7/8/13

I’ve Recently Been Promoted. How Can I Gain the Respect of Older Team Members?


This is a typical problem that young and ambitious managers that have just been promoted face.  It’s completely normal that at some point in your manager career this happens – whether you like it or not. You’re either promoted from your old team or you have just been hired into a new one – no matter which is which, you will most often have someone in your team that is older than you are. You may be in the lucky situation where this person doesn’t want your job (is either satisfied with his current one or doesn’t feel strong enough to lead a team) or you may be constantly watching your back as this team member was your competitor during the assessment and is waiting for you to make a mistake just to prove to your managers that your promotion wasn’t such a great idea.





My advice comes to help you in the latter situation. So, what to do? Quit? Reject the promotion you’ve been working for such a long while? Absolutely NOT. If they promoted you, you must be good and you must deserve it, so be proud of it and act as a manager – make the team work together with you and deal with their frustrations in a diplomatic manner. If you run away, you will learn nothing out of this experience and the next time you apply for a new promotion, your current fears will overcome you once again. So, here’s what to do:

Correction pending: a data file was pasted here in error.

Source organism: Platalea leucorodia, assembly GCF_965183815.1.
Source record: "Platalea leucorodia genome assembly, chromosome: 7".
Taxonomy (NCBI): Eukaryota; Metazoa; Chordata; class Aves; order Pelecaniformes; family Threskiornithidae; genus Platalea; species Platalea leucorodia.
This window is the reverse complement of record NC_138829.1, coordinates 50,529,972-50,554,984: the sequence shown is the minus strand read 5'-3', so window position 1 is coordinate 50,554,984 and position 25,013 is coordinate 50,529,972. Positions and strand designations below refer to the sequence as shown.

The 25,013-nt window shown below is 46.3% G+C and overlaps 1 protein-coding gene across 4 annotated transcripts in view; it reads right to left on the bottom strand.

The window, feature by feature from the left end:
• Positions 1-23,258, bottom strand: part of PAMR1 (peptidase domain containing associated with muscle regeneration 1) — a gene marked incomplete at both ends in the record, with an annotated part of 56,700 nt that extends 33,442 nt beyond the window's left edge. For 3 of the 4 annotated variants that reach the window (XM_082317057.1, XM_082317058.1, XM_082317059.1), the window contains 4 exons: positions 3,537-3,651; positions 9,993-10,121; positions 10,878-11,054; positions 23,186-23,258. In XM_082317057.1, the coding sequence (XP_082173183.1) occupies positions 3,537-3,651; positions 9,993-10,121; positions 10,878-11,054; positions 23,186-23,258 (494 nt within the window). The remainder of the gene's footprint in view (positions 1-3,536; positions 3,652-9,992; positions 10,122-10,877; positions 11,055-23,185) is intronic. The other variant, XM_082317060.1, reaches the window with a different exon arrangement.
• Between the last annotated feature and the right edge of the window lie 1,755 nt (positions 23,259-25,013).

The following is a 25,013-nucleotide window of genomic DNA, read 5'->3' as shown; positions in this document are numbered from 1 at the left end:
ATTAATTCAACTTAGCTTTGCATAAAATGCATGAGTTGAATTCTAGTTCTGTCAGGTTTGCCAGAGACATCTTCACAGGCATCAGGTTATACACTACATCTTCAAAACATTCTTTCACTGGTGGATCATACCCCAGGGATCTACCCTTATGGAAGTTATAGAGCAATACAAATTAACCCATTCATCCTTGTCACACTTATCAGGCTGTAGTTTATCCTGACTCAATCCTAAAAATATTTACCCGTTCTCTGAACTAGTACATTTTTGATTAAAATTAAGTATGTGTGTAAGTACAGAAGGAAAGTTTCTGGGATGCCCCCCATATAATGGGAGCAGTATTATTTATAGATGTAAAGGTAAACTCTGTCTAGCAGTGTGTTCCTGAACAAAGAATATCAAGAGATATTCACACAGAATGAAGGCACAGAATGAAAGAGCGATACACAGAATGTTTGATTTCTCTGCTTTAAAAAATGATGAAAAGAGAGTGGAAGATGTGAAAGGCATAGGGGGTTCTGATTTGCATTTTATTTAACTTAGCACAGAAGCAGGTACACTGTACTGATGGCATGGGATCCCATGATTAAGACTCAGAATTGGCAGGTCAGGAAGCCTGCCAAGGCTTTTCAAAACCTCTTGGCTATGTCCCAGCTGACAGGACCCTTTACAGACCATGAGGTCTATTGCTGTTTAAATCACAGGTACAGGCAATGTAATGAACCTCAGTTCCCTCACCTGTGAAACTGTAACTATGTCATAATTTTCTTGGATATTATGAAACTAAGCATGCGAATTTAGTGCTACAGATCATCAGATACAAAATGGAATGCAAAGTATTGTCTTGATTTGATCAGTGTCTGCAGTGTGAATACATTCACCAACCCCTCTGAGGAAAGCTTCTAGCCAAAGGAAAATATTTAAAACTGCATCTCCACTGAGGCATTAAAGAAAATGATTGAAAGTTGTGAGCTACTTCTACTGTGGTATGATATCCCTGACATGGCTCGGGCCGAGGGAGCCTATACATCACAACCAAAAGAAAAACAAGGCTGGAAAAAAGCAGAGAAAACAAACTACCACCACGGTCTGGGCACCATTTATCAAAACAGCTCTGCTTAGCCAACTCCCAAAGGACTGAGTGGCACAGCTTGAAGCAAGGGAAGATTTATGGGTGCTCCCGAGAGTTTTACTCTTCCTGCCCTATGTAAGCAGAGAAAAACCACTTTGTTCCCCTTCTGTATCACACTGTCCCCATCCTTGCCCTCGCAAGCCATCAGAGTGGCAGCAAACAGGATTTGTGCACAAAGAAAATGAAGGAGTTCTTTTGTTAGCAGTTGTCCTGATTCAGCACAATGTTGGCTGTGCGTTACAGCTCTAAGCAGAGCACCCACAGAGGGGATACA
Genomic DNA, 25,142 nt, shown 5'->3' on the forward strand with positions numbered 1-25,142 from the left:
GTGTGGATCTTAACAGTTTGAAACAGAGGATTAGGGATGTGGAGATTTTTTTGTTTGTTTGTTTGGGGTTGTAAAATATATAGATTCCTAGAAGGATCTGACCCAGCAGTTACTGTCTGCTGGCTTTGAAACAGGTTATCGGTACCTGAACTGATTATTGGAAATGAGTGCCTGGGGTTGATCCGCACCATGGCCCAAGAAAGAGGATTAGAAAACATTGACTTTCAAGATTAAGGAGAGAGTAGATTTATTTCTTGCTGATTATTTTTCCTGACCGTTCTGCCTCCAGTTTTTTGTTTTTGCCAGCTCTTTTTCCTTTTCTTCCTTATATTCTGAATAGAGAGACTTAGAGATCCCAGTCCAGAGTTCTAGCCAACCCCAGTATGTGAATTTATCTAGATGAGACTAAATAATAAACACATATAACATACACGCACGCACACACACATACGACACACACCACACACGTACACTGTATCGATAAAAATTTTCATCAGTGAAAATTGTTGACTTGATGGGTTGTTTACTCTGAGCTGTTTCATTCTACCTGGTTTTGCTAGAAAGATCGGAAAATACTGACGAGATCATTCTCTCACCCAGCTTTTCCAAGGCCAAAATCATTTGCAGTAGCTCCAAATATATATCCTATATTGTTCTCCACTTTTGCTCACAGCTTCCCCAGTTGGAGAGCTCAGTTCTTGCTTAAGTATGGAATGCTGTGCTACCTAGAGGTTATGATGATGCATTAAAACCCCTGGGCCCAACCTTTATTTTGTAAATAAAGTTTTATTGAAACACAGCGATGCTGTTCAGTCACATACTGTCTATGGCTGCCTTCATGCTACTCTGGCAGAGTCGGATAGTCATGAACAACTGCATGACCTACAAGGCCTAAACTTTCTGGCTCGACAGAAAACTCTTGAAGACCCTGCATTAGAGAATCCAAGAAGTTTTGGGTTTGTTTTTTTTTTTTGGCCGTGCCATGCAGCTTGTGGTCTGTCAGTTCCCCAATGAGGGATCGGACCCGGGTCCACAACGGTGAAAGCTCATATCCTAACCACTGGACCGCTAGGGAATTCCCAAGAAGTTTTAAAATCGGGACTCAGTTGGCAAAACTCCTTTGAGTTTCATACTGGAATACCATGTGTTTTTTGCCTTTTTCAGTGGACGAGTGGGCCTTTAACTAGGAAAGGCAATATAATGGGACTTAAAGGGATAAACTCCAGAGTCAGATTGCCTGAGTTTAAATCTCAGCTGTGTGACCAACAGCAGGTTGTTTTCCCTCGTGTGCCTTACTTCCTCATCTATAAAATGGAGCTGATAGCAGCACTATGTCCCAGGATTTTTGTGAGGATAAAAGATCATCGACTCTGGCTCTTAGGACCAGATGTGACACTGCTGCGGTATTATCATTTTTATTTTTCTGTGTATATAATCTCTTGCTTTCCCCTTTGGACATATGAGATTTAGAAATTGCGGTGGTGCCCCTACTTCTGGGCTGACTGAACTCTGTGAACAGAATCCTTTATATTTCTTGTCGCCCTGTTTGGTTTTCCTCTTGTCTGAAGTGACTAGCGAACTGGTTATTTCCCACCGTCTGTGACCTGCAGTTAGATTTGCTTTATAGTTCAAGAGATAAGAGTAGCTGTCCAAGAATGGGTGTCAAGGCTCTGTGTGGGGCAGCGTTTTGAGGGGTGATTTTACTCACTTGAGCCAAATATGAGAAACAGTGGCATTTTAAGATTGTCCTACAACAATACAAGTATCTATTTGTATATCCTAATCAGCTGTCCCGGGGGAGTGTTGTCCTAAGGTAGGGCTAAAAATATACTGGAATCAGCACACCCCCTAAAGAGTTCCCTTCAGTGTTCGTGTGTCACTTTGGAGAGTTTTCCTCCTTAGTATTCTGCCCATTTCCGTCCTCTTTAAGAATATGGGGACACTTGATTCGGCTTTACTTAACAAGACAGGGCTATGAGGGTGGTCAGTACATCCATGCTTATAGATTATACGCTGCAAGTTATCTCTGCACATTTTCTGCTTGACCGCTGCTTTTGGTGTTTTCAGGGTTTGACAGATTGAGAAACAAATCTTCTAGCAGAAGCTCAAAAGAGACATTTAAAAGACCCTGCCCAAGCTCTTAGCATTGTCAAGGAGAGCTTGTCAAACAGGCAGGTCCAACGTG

·         Involve the team members you fear most in your projects – make them feel more important than the rest of the team; seek their advice, ask for their opinion and even try to implement their suggestions if they are good; if not, explain to them why they are not – make them realize that in your position you have a larger picture and they will understand in the end;



·         Transform these older team members into change agents – meaning that you should explain your vision to them, make them improve it and embrace it, ask them to implement it into the team and reward them constantly (individually and publicly where necessary) for their success;



·         Delegate important tasks to these team members – again make them feel important and make them get a taste of what your job is like; this will make your job easier and also they will understand the challenges you face and will support you more than if you impose some actions on them; dictatorship most of the times ends in a “blood bath” – this sounds war like, but you get what I mean – they will try desperately to sabotage your every decision and your image as a manager;



·         Whenever  you get the chance, show them your knowledge – if you got the promotion, then it was for a reason – identify your strengths (your manager or the promoting committee can help) and try to make these visible to the team – whether you have great decision skills, you are a great organizer, you are stronger and don’t fear a direct talk with the client, whatever it is, make sure the team know your strengths;



·         Be open minded and admit your mistakes if you make any. Accept constructive criticism and thank those team members that discuss openly with you about mistakes, change and solutions.





Please feel free to add any new suggestions to my list from your experience. I am looking forward to your comments.



Take care,


Geo

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